“I knew I was going to have to dig deep and try to find ways,” said Sharapova. “I’m pretty happy with the way I was able to hang in with her and really step up when I had to. That was the difference between us.”
At the end of the day, Sharapova didn’t win 3 slams by accident. She shares the same quality with the likes of Serena and Roger – even when they’re not playing their best, they takes what you give them and find a way to win.
It’s a quality that I’ve yet to see in Victoria Azarenka, who tends to take a more self-destructive path when her game isn’t working the way she wants it to. She’ll learn, no doubt, but at her age, Maria already had 2 slams. Mentally and temperamentally, Azarenka ain’t no Sharapova.
Original is better.
In other results:
Sorana Cirstea took out C.Woz 1-6 6-4 7-6(5). That sucks, to be quite frank.
Urszula Radwanska upset the Jacktrabbit – Dominika Cibulkova – 6-4 6-7(6) 6-4, and will play Li Li Na Na (who defeated A.Woz 4-6 6-4 6-2). What’s up with Cibulkova? I don’t think she’s won a match on hard court yet.
Nadia Petrova took 3 sets to beat Shahar Peer 6-4 2-6 6-3, and Agnieszka Radwanska is still rock solid, eliminating Ai Sugiyama 6-2 6-1.
Off-topic: Venus Williams relaunched her site. I demand that you go check it out now.
So it wasn’t their best match against each other, but compared to the forgotten semifinal between Razzano and Kanepi, or the matches we’ve been getting all week in Dubai, it was pretty damn good, and by the end of it, it was Venus Williams that surged ahead to lead their rivalry 10-9. Despite her poor result at the Australian Open, I’m sticking to my prediction that good things should happen for Venus Williams this year. Is there really any debate in the women’s game as to who’s got the best serve? Wow.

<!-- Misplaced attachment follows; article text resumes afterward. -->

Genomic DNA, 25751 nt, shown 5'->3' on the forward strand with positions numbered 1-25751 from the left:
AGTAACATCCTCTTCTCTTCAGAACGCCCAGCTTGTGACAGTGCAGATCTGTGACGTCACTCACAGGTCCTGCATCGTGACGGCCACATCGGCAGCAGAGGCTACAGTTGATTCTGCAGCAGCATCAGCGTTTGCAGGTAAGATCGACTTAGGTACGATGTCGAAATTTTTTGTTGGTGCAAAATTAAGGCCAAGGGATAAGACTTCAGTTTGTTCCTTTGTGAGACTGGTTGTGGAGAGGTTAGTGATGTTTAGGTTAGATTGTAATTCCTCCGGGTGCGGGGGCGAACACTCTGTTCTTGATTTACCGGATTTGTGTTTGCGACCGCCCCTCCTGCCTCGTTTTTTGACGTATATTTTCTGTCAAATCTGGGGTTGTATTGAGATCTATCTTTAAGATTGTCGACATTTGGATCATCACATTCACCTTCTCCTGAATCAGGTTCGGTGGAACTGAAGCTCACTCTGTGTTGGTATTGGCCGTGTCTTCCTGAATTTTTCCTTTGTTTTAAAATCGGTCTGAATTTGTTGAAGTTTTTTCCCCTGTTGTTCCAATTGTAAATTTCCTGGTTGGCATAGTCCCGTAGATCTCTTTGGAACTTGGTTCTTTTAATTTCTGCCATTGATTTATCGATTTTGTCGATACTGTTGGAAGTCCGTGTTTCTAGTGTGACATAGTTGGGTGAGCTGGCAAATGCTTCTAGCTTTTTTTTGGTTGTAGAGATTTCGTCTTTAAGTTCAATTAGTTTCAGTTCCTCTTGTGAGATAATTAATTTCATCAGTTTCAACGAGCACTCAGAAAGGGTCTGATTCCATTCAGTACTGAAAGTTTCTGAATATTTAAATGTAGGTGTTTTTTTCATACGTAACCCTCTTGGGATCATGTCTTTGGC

In other news, Casey D’s out with a shoulder injury and hopes to return to the tour in time for the French Open. I wish I cared really, but the girl’s fallen out of my good books unfortunately.
On the men’s side of things, looks like I got what I wished for – a Djokovic v Tsonga showdown, where the Djoker will have the chance to redeem his 1-3 H2H against Baby Ali. Nalbandian is cruising through Buenos Aires, as he should be against a field this weak. And over in Memphis, the Worm continues to disturb me as he took down Del Potro to reach the semifinals once again. Dude’s like the “Nadal” of the ATP second tier right now, and never has a comparison sounded so wrong.
Mentioning Nadal – karma’s a bitch, and it looks like the Dubai tournament is getting some karma thrown right back in their face with the withdrawal of the men’s Big 2 from the tournament – pure coincidence of course that both of them happened to have minor physical issues worthy of some medical attention and rest, but suddenly, the field for next week’s ATP tournament is looking rather deflated. To add salt to the wound, the WTA is imposing its largest ever fine of US$300,000 on the tournament for the Peer incident, all this just after the UAE ironically granted Andy Ram entry visa into the country.